The season of giving
Giving Tuesday exceeds donation goal
Giving Tuesday focuses on bringing about social change and charitable efforts during the holiday season. Looking to bring a little bit of the charitable season in to contrast Black Friday and Cyber Monday, the event focuses on giving back to those in need. For Grand Valley State University, that means giving back to students.
On Dec. 1, the global Giving Tuesday movement took place at GVSU. Over 333 donors gave a total of $26,509, which is $6,509 over GVSU's goal of $20,000.
All the money that was collected between the GVSU campuses will go into the Student Support Fund, which helps students in case of a financial emergency.
GVSU senior Demario Bell worked as a social media advocate who made sure students knew about the cause and why the university was pushing for as many people as possible to participate in this global day of philanthropy.
"We give to so many causes outside of our Grand Valley community," Bell said. "Being able to raise money for our very own and to make sure someone else has an opportunity to finish their studies is all too hallmark of the Grand Valley community."
The Giving Tuesday movement uses social media as the main platform for spreading the word for change in communities. On the GVSU website, there were several images that GVSU community members could use on their own social media accounts to promote the cause.
The Johnson Center for Philanthropy at GVSU is recognized as a national founding partner of Giving Tuesday. Each year the Johnson Center makes charitable efforts to help the Grand Rapids community and raise awareness of the importance of Giving Tuesday.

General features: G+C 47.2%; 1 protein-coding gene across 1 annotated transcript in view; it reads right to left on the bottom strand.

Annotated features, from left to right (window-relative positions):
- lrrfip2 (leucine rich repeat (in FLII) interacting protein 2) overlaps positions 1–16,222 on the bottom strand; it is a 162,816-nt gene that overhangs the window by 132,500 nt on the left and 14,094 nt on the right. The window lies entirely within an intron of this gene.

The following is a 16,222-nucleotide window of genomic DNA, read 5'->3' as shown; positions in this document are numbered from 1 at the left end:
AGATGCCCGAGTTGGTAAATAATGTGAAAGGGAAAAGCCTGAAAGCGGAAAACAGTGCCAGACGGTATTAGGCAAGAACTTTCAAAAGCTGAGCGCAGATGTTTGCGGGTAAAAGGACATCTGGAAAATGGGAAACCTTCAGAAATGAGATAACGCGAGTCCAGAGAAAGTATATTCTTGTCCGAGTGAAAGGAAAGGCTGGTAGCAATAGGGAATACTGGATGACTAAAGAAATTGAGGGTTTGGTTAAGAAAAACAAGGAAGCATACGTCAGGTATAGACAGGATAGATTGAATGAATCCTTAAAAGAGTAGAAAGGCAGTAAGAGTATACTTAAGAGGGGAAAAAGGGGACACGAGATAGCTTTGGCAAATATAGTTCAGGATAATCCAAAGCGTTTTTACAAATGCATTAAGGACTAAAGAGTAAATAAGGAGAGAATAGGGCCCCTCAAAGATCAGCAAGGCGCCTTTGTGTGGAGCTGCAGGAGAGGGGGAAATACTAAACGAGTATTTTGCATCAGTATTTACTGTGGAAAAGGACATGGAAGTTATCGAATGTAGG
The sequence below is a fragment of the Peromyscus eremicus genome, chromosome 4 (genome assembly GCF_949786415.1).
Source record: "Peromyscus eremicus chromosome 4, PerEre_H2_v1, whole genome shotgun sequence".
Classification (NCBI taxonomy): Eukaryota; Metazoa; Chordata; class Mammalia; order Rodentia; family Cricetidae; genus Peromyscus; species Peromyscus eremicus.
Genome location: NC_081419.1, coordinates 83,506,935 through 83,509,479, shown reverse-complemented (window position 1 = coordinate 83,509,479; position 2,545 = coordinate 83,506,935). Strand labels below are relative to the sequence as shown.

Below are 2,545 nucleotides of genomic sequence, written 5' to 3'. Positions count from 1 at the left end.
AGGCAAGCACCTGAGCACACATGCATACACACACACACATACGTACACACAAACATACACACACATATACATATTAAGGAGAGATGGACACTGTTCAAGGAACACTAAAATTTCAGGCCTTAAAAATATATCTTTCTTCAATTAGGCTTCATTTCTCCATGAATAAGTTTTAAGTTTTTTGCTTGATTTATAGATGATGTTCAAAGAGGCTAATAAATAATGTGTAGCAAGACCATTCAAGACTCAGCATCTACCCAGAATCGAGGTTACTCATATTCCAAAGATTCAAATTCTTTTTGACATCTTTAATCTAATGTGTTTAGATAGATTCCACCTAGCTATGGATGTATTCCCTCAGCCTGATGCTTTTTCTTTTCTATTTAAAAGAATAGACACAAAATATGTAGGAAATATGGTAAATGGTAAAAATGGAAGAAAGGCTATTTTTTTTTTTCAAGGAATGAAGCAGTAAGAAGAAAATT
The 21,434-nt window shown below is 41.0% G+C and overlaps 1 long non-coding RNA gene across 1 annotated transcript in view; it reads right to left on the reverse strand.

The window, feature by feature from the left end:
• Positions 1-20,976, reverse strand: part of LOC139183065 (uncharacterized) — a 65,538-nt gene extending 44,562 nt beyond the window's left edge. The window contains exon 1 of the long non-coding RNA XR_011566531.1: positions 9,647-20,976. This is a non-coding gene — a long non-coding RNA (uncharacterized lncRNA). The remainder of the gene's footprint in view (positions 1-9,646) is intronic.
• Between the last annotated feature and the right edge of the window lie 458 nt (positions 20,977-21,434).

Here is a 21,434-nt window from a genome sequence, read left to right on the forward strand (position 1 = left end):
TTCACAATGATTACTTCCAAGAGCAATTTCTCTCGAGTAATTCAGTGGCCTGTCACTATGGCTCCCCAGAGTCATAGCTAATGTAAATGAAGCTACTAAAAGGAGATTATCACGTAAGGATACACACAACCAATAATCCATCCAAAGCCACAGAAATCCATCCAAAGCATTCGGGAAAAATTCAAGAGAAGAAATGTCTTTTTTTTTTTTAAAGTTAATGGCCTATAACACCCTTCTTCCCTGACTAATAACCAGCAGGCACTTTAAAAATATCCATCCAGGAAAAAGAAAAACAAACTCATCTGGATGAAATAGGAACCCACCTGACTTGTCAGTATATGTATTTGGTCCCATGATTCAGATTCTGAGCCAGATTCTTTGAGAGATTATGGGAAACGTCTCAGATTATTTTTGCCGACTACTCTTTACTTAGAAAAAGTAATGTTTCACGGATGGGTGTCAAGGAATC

Stephanie Adams, the marketing and communications manager at the Johnson Center for Philanthropy, is a strong advocate of the Giving Tuesday movement.
“Our role at the Johnson Center in Giving Tuesday took place mostly internally with our staff," Adams said. "We visited a teen center and organized and volunteered our time there."
The center also wanted to demonstrate that there is more to being charitable than donating money.
“We wanted to show how you can donate and give to your community in multiple ways," Adams said. "Not only did we donate funds to multiple charitable organizations, but we also donated our time and talents."
Though this year had a great monetary turn out, university development and the campus community are working to make the event a larger success next year.
"It is important to give back on Giving Tuesday because it is a global day of giving back in which the whole world participates," Bell said. "I would even go further to say that giving back is generally is an altruistic thing. Here is West Michigan, the community is very giving and cares for Grand Valley. I see this day as students also participating in the giving back. We're making our mark on Grand Valley.
"Aside from the school pride we think of for being a Laker for A Lifetime, President Emeritus Don Lubbers said it best, 'Philanthropy is in the DNA of a Laker.'"